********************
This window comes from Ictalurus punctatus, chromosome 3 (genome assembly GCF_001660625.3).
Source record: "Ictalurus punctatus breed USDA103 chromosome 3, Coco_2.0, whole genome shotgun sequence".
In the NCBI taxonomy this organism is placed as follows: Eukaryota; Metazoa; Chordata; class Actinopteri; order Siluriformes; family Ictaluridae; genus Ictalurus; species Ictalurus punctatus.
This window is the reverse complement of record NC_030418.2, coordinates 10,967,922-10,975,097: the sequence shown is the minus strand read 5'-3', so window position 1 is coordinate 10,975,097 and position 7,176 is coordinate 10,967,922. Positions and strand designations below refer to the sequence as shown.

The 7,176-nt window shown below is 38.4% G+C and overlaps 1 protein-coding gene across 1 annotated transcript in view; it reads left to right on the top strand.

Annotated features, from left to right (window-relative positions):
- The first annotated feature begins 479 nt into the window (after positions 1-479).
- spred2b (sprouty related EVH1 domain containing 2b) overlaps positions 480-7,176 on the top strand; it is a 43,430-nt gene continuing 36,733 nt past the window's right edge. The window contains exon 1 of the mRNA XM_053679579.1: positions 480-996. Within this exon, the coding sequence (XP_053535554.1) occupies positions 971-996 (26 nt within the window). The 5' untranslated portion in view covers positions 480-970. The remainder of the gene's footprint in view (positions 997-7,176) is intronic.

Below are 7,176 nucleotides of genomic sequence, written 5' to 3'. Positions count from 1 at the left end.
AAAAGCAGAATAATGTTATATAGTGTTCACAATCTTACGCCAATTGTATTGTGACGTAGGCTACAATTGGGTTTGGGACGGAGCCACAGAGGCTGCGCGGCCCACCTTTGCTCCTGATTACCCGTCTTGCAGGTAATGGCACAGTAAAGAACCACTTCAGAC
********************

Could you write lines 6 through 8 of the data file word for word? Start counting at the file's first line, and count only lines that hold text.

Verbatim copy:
Annotated features, from left to right (window-relative positions):
- The first annotated feature begins 479 nt into the window (after positions 1-479).
- spred2b (sprouty related EVH1 domain containing 2b) overlaps positions 480-7,176 on the top strand; it is a 43,430-nt gene continuing 36,733 nt past the window's right edge. The window contains exon 1 of the mRNA XM_053679579.1: positions 480-996. Within this exon, the coding sequence (XP_053535554.1) occupies positions 971-996 (26 nt within the window). The 5' untranslated portion in view covers positions 480-970. The remainder of the gene's footprint in view (positions 997-7,176) is intronic.